Guns? Yes! But not a cent for butter

The always interesting Chris Floyd wrote:

The American elite's unbounded, unquestioned, indeed unconscious sense of imperial entitlement and dominance — based ultimately on war, the threat of war and the profit from war — is one of the defining characteristics of our age.
Indeed it is. Immense is the price Americans and others pay to give substance to this illusion:

Yet the ending of the imperial wars and the dismantling of America's global military empire — and its global gulag — would save trillions of dollars in the coming years. Not only from direct military spending, but also from the vastly reduced need for "Homeland security" funding in a world where the United States was no longer invading foreign lands, killing their people, supporting their tyrants — and inciting revenge and resistance.
Demilitarization would provide Americans with a peace dividend now that they need it most:

This would release a flood of money for any number of "new domestic initiatives," while also giving scope for deep tax cuts across the board. Working people would thrive, the poor, the sick and the vulnerable would be bettered, businesses would grow, opportunity would expand, the care and education of our children would be greatly enhanced, our infrastructure could be repaired and strengthened, our environment better cleansed and cared for. In short, people could keep more of their own money while government spending could be directed toward improving the quality of life of all the nation's citizens.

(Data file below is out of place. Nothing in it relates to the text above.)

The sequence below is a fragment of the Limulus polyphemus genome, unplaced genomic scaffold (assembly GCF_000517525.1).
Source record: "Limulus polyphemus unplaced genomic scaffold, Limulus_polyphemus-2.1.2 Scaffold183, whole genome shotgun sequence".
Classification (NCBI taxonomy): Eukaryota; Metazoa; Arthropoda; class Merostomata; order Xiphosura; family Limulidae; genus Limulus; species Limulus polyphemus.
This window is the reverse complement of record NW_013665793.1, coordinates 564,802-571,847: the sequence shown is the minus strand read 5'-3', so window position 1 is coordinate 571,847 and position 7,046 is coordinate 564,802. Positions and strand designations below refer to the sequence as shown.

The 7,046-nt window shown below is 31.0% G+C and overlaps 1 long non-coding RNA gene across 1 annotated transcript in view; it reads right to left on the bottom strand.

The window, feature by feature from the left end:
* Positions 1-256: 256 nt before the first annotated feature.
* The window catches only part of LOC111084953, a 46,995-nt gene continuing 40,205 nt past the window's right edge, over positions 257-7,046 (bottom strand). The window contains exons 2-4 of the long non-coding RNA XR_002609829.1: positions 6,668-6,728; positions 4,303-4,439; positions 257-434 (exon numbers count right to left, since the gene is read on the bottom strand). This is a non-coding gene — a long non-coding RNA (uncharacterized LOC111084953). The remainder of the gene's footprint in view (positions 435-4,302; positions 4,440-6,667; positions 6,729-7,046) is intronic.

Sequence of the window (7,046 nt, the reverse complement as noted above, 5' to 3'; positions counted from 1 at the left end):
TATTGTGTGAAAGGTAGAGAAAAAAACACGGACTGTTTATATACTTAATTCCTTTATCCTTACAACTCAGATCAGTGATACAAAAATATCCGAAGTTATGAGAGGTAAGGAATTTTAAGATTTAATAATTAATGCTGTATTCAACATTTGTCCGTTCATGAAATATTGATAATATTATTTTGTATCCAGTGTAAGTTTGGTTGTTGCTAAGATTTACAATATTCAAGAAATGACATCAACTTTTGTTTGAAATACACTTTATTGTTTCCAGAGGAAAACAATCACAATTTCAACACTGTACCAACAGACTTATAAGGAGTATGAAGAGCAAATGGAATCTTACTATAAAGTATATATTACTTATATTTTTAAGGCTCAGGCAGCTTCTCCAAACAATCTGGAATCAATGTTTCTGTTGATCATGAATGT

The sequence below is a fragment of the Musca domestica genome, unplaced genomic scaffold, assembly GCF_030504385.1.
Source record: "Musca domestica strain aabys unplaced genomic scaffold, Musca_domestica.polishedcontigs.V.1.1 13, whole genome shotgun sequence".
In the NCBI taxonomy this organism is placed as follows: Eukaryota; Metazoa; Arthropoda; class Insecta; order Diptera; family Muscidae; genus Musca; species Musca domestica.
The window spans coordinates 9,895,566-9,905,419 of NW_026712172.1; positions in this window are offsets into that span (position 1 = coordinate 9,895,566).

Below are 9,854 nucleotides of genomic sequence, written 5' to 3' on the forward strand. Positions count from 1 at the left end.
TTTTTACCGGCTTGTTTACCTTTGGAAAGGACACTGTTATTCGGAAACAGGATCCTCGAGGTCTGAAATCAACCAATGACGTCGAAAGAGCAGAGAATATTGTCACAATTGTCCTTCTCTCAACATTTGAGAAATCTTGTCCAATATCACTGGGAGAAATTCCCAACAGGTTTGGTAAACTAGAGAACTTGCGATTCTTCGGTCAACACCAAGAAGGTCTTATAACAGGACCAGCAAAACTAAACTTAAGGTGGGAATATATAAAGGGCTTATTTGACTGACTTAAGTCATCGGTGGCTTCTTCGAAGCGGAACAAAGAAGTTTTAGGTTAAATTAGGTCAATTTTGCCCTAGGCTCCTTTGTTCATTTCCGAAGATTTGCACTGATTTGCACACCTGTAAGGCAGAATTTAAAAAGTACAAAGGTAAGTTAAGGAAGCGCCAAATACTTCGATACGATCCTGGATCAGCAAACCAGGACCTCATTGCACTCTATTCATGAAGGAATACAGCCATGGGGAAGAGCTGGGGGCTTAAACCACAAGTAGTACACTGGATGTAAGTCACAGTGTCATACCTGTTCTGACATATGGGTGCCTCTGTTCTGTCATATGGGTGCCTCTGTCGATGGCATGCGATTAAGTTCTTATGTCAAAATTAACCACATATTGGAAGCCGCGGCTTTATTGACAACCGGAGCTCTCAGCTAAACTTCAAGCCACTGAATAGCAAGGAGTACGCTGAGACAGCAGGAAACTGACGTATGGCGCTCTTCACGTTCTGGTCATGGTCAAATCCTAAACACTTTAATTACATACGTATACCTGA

Is this path a realistic one in which common Americans might place their hopes? In part, yes, Floyd argues:

This is no utopian vision. Many problems, much suffering would remain. But it would be a better society — more humane, more just, more secure, more peaceful, more prosperous than it is now. Such an alternative is entirely achievable, by ordinary humans; it would require no divine miracles, no god-like heroes to bring it about.
Whereas American demilitarization and empire disavowal may be intrinsically possible, it need not be feasible:

But such a society is precisely what our elites cannot — or, to be more accurate, will not — imagine. Because, yes, it would "erode" their "influence" around the world to some extent. Although they would still be comfortable, coddled and privileged, they could no longer merge their individual psyches with the larger entity of a globe-spanning, death-dealing empire — a connection which, although itself a projection of their own brains, gives them a forever-inflated sense of worth and importance.
Nemesis follows hubris, though. Unfortunately, common Americans will suffer more from empire's dénouement than will those who now sit at its apex.

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